Unity Rejects AppLovin’s $17 Billion Merger

Last week, mobile software developer AppLovin asked game engine and military simulator maker Unity if it would like to tie the knot in a purely corporate sense. In an unsolicited offer, AppLovin suggested a $17.54 billion all-stock deal that would provide Unity shareholders with 18 percent over the company’s current stock price. The merged company would retain CEO John Riccitiello and retain AppLovin CEO Adam Foroughi as its chief operating officer.

Today, however, Unity has announced that it has no intention to sell itself to AppLovin. Unity said the deal was "not in the best interest of Unity shareholders" in a press release posted to its investor relations site.

"The Unity Board reaffirms its recommendation to Unity’s shareholders to vote in favor of the previously announced ironSource transaction and recommends against the unsolicited AppLovin proposal," reads the release. AppLovin’s offer came less than a month after Unity announced its merger with ironSource, one of AppLovin’s competitors.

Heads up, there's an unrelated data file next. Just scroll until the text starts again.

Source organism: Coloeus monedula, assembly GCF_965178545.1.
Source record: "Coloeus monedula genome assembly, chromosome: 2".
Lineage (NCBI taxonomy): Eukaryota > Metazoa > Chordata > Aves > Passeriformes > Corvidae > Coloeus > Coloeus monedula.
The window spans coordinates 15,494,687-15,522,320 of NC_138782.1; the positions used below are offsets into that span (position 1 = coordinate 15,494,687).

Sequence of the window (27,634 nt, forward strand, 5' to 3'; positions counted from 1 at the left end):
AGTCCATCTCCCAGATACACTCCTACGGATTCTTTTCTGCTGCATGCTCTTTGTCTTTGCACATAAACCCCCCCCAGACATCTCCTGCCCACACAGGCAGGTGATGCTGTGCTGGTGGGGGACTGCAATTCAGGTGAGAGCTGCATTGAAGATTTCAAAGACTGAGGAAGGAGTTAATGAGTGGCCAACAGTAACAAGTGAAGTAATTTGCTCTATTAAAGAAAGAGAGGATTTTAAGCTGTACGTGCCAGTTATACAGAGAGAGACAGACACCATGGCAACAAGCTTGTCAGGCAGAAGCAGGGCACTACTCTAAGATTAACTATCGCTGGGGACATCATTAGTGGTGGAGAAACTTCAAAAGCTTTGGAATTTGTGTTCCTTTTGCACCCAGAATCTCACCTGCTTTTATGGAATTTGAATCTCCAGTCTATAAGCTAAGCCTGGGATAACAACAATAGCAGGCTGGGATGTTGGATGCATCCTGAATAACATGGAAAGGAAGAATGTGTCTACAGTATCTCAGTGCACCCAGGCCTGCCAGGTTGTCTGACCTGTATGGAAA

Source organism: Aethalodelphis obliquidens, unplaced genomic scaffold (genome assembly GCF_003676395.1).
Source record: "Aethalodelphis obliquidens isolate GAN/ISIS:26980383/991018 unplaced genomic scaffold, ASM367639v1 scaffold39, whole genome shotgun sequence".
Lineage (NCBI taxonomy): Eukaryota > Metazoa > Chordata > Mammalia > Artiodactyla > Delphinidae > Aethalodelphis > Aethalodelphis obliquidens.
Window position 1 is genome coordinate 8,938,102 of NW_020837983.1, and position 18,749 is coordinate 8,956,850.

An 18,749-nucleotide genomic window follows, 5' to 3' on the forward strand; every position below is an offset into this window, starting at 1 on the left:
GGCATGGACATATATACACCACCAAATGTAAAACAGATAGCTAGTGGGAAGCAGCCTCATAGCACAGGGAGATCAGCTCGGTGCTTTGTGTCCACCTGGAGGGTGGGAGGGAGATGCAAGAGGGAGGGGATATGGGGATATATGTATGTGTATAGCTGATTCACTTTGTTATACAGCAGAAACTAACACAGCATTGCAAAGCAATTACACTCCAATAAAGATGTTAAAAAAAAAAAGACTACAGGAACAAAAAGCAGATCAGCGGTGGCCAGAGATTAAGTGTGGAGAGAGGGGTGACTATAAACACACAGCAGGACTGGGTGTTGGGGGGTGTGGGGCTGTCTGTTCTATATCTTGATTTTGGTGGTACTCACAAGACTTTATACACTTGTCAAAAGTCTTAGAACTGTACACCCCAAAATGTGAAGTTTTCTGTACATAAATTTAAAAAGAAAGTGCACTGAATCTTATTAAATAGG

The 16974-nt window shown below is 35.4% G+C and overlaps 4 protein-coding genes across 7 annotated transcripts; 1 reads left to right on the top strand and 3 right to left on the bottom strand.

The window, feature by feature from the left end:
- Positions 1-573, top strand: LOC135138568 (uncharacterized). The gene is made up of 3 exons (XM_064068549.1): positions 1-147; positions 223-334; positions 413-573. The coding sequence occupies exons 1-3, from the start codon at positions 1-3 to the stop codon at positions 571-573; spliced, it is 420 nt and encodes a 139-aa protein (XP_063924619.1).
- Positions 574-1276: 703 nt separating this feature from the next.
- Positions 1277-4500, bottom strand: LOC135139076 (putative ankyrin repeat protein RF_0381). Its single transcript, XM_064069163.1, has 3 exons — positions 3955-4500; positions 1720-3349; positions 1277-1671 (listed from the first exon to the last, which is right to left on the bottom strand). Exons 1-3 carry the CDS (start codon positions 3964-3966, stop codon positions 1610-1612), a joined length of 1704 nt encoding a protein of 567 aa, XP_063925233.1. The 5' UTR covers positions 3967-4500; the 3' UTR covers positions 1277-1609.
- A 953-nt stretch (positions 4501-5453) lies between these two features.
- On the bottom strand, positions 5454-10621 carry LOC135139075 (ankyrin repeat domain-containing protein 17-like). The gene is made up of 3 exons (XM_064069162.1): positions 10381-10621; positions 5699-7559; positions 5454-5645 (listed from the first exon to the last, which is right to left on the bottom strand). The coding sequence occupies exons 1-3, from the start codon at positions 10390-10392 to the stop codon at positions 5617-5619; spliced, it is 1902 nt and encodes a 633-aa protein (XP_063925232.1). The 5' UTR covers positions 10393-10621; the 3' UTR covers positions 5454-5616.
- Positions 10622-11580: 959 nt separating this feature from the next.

"The Board continues to believe that the ironSource transaction is compelling and will deliver an opportunity to generate long-term value through the creation of a unique end-to-end platform that allows creators to develop, publish, run, monetize, and grow live games and real-time 3D content seamlessly," added Riccitiello.

As noted by GamesIndustry.biz, AppLovin’s proposal would have given AppLovin shareholders 51 percent voting rights over the merged company. It would also have required Unity to scrap its deal with ironSource, which will allow Unity shareholders to retain 74 percent control over merged stocks.

Unity's CEO recently made headlines for calling game developers that don't focus on monetization "fucking idiots." Even after apologizing for the remark on Twitter, public backlash against Riccitiello was so severe he issued a fuller apology in a longer statement. "My word choice was crude. I am sorry. I am listening and I will do better."

Riccitiello went on to admit that "art for art's sake" is a "noble" endeavor regardless of how much the artist is paid. He later clarified that his comment was meant to encourage developers to elicit player feedback early in a game's development process as a way of avoiding costly mistakes.

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